Beyond Bulls & Bears


US retirement legislation and regulation bulletin: Third quarter 2022

We believe it is important to keep you informed on the latest proposals and regulations impacting the retirement industry, as well as implications to your business. As such, we are pleased to share the latest edition of the Retirement Legislation and Regulation Bulletin, prepared by our partners at Davis & Harman LLP.

On August 16, President Joe Biden signed the Inflation Reduction Act into law, ending months of uncertainty over whether congressional Democrats would ever reach agreement on a compromise budget reconciliation bill. The new law, which required only 50 votes (plus the vice president’s tie-breaker) to pass the Senate, provides incentives to promote energy security and address climate change, extends enhanced Affordable Care Act subsidies, and reduces the deficit in part by imposing a new 15% minimum tax on certain large corporations. The partisan nature of that process, however, did not impede the continuing bipartisan work on a “SECURE 2.0” retirement package. Marking another step in that effort, the Senate Finance Committee in September introduced legislative text for its version of SECURE 2.0, the Enhancing American Retirement Now (EARN) Act (S. 4808). The committee had previously approved a summary of the bill in June.

With the mid-term elections fast approaching, any further significant developments in federal retirement policy are expected to be delayed until after the elections. The impending elections have not, however, had a significant impact at the state level, where several states have taken action in recent months to newly enact, launch, or expand a state-run, Individual Retirement Account (IRA)-based retirement program for private-sector employees. Plan sponsors should also be mindful of a new litigation strategy involving target date funds that has recently been used against several plans. These and other developments are discussed in more detail below.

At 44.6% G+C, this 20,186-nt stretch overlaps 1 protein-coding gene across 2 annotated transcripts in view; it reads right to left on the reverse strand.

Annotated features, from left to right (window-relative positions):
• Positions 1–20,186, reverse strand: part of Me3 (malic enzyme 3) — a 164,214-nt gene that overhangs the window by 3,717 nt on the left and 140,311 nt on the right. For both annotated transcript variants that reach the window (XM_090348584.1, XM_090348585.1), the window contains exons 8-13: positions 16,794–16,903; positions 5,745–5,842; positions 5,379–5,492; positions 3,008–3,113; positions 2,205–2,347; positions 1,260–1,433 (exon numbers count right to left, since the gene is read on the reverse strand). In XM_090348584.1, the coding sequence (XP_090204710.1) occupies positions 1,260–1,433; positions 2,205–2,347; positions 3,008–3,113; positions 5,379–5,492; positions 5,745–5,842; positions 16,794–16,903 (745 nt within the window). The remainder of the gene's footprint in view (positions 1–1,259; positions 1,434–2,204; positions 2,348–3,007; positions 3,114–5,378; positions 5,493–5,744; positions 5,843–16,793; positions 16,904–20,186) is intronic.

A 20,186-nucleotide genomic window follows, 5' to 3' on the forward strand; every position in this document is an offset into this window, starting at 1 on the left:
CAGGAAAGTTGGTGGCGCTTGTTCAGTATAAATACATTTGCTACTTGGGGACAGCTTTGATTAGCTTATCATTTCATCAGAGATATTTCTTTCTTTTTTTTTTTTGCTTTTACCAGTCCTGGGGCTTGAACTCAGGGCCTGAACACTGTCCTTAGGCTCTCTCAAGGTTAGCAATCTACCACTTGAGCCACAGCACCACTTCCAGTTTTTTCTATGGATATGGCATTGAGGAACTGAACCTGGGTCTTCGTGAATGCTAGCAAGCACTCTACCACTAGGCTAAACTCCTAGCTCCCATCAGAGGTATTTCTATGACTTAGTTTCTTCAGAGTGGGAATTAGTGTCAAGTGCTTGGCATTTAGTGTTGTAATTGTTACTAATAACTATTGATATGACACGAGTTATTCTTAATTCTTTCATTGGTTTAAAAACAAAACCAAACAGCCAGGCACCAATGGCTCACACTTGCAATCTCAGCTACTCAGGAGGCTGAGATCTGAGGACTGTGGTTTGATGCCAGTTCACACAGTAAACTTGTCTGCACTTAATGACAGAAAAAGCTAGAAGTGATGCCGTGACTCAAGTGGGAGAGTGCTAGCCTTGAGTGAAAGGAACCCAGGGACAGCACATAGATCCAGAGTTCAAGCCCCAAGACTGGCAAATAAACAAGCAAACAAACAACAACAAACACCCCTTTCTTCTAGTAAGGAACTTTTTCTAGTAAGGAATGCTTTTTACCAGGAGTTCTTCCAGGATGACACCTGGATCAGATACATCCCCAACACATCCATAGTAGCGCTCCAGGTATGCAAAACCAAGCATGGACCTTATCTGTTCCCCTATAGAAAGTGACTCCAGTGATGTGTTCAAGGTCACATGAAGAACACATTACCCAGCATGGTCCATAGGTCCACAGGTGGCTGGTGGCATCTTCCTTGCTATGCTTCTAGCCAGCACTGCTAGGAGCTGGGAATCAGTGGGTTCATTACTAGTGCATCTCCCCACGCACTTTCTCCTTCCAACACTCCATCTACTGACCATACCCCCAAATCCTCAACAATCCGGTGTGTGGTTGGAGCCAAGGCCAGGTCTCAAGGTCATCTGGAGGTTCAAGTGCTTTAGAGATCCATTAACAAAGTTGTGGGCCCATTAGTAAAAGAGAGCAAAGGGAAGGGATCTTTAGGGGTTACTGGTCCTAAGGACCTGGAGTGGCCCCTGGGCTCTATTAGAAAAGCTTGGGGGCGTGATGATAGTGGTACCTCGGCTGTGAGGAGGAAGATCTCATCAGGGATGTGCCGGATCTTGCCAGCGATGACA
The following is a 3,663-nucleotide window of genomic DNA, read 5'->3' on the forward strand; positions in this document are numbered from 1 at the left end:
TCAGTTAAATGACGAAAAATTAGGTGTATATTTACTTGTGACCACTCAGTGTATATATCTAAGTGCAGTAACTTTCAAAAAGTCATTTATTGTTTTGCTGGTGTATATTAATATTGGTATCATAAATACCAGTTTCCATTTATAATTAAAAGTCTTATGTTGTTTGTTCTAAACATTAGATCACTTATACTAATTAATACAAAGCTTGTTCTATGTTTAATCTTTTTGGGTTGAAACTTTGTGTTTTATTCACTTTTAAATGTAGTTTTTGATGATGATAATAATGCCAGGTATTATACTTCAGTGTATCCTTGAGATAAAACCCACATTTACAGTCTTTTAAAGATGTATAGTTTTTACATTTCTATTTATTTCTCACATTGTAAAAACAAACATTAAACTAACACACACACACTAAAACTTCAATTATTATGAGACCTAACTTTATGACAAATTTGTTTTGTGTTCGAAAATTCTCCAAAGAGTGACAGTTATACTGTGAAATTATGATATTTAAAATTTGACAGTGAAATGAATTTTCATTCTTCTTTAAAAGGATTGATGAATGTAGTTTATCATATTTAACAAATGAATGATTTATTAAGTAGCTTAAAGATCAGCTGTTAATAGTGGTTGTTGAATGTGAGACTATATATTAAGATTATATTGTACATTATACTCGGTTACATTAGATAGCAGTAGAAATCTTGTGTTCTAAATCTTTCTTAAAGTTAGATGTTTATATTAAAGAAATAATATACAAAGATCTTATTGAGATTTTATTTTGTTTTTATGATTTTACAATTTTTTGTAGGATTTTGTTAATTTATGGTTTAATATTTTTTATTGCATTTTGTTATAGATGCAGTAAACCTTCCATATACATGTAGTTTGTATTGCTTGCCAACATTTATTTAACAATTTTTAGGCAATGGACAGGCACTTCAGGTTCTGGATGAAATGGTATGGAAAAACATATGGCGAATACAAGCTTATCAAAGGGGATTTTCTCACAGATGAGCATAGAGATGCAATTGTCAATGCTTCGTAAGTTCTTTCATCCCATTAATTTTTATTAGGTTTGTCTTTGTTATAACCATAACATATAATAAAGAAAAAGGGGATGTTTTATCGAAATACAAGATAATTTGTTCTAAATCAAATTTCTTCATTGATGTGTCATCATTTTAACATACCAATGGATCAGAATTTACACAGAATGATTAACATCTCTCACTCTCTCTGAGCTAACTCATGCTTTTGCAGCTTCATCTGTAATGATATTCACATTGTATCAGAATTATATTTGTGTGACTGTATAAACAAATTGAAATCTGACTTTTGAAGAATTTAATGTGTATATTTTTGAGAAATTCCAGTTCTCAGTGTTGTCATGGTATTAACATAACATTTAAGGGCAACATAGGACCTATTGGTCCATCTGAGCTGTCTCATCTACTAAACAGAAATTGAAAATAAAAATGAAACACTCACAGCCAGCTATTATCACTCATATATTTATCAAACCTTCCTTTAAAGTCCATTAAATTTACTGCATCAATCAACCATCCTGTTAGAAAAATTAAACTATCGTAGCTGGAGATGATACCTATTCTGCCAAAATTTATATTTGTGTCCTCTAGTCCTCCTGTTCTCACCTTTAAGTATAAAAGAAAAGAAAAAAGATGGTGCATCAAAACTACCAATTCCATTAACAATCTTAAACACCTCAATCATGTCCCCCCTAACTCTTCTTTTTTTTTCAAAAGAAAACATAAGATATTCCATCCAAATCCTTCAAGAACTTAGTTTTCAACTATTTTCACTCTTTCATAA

Legislative update

Inflation Reduction Act. For the retirement industry, the most noteworthy aspect of the Inflation Reduction Act is that it does not include any of the retirement-related provisions that were included in Democrats’ earlier attempts at a reconciliation bill. As such, the two significant retirement provisions included in the November 2021 House-passed version of what was then the Build Back Better Act did not become law, as many last year had expected. One of those provisions would have imposed a cap of $10 million on the amount that an individual may hold in all IRAs and defined contribution plans. The other provision would have prohibited “back door” Roth IRA and Roth 401(k) conversions beginning in 2022 and would have further prohibited all Roth conversions for high-income individuals beginning in 2032. The Inflation Reduction Act does, however, include some important tax-related retirement plan exemptions, including adjustments to the new 15% corporate minimum tax on book income for defined benefit pension plans.